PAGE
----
• Review of proposed procurements.
• Reviewing qualifications of key personnel
• Reviewing and commenting on reports prepared under the cooperative agreement
• Reviewing outputs and outcomes to ensure substantial progress has been made in accordance
with the cooperative agreement terms and conditions
• Approval of project phases, such as curriculum development, prior to the implementation of
training
Prospective grantees should not be “spooked” by involvement of Project Coordinators in their grants, as it
is only their intention to assist and promote a smooth execution of the EWDJT grant.
Questions?
Still have unanswered questions? Send them to hkballou@eicc.edu.
3. GRANTEE NEWS
A Shout-out to West End Neighborhood House in Wilmington , DE
Thanks Ronike Haynie for the great news.
“FYI… this past Fall cohort of 2019 was my first cohort here at West End Neighborhood House in
Wilmington, DE. I serve as the recruiter, case manager and I do the Job Placement. With the help of my
Director Anya Lindsey we created a sound curriculum and focused on Social Emotional Learning (S E L)
and worked on creating a community with our students through properly engaging them the first two
weeks in our five-week program. I was able to recruit successfully by using a newly created needs
assessment that our admin and case mangers developed. I brought in 17 students and all 17 graduated,
this was our biggest class to date for our program. We currently have seven placed out the seventeen.
One of the 17 started last week as an Asbestos Abatement Worker with the School District of
Philadelphia. During the cohort, he worked as waiter at local restaurant making $2.50 an hour plus tips.
Below is an outline of the job description, job requirements, and current salary for his new job.”
The Job --- at a Glance:
• Salary starting at $48,791
• Comprehensive medical benefits package
• Paid holidays, vacation and personal leave
• Enrollment in PA State Retirement System (PSERS)
• Health insurance, Paid time off
• Bi weekly or Twice monthly
• Monday to Friday work schedule
• $52,464.00 /year with experience
Asbestos removal program in the role you'll do the following:
• Repair and/ or remove asbestos containing materials from buildings
• Install HEPA (High Efficiency Particulate Air) filtering equipment
• Removed suspended ceilings
• Remove acoustical plaster, steel beam fireproofing and/ or pipe and boiler insulation

What are the requirements to be hired?
• High School Diploma or GED equivalent
• Three years of full-time asbestos abatement experience
• Valid Asbestos Worker license issued by Pennsylvania and the City of Philadelphia
• Valid EPA- approved Asbestos Worker/Supervisor Certificate
• Valid Driver's license
Ronike would be happy to hear from those interested in his program at West End Neighborhood House.
RHaynie@westendnh.org
When a National Laboratory copies your training methodology
“The basic format of my job training program has been ‘copied’ by N3B [ed. note: Newport News Nuclear
BWXT Los Alamos] for their apprenticeship program for the Legacy Waste Cleanup at Los Alamos. I guess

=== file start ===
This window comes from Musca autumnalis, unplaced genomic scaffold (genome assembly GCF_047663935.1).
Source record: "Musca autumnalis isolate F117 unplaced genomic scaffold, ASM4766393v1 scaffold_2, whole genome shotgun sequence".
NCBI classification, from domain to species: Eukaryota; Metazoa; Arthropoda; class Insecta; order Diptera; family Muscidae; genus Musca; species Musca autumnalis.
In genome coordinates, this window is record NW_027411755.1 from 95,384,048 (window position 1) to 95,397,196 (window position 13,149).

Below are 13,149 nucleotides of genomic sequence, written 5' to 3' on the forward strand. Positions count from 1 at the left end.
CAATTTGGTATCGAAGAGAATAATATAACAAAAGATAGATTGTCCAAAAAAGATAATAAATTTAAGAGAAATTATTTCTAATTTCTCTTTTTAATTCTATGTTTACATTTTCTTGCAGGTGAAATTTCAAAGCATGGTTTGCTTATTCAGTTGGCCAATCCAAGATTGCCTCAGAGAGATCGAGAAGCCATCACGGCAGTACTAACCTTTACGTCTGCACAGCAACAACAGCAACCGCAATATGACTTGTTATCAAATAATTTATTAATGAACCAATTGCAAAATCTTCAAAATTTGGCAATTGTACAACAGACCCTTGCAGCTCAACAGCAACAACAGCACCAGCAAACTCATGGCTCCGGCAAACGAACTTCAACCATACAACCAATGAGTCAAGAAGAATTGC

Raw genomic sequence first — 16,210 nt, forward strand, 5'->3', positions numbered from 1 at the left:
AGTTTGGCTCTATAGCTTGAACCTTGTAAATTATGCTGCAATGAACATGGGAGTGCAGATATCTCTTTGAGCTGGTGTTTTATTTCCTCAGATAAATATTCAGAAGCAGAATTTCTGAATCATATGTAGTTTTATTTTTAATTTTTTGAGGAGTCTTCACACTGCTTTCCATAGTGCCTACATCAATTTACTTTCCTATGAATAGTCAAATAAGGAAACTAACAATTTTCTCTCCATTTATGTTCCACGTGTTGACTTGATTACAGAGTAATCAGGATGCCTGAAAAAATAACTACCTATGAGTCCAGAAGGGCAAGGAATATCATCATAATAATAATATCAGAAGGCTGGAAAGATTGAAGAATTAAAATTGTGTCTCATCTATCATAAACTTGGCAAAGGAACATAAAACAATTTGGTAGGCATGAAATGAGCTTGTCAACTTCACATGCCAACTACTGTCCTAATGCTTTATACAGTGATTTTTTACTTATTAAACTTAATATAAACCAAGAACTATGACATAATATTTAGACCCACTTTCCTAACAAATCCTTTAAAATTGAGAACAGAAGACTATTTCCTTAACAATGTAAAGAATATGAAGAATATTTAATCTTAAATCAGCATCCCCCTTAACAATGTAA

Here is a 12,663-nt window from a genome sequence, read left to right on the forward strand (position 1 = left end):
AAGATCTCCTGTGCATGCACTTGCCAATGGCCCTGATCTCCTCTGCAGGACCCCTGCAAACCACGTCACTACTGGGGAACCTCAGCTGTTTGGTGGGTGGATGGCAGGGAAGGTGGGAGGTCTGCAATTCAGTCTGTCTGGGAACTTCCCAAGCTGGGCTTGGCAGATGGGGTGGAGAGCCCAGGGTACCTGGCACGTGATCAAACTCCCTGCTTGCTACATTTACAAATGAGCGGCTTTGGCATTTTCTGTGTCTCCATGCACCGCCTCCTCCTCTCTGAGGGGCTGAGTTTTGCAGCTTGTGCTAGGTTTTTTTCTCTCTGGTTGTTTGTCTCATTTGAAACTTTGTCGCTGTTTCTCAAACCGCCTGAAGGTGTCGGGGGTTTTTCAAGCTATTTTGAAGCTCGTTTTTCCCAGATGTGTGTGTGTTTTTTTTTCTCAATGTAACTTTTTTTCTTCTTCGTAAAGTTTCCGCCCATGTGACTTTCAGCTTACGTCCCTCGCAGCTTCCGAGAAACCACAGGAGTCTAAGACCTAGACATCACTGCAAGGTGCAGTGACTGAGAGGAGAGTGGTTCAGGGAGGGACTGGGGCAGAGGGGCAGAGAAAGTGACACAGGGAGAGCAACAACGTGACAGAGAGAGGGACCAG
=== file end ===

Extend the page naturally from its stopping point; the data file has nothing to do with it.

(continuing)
that is the sincerest form of compliment. 😊
There are several job training programs floating around NM right now. The various colleges, universities
and contractors are ‘duking it out’ to get pieces of the pie from the state and federal sources. The
‘competition’ focuses on the training rather that the recruiting of viable potential employees in these
other programs. So, they don’t have the placement rates that SFCC has.
IMHO, many of the other programs don’t deal with the attendees as people…they are ‘students’. And,
when there are several, disconnected instructors who can’t compare notes on where an attendee is
having issues/trouble/etc., they don’t/can’t help the students. This results in high dropout rates. At least,
out here in this neck of the woods.
And, the final issue, many of these other programs do not have knowledge about what the environmental
profession actually is (or how big and broad the types of jobs are). I’m watching these programs focus on
LANL (for example) rather than the other employers and their needs for workers.
I just try to stay out of the way of the ‘big guns’ and find the opportunities where I can. For example,
working with Kirk and his team is a great experience!”
Janet Kerley
Santa Fe Community College
Janet.kerley@sfcc.edu
4. UNDERSTANDING EMPLOYER NEEDS – LABOR MARKET ASSESSMENTS
With the expected date for EPA’s Request for Proposals only four months away, it’s time for the PLC to
address “Ranking Criteria” which is a key factor in determining which grants are funded and which
applicants have submitted less rigorous proposals. Ranking Criteria are subdivided into seven categories
describing how grantees propose to deliver a successful EWDJT program. The first criteria is “Community
Need”: Community need investigates why applicants have selected a particular target community
(community assessment) and whether there is an actual demand for program graduates (labor market
assessment). Out of a total 100 evaluation points, 10 points are allocated to community assessment and
10 points to labor market assessment. Today’s PLC addressed labor market assessment first because it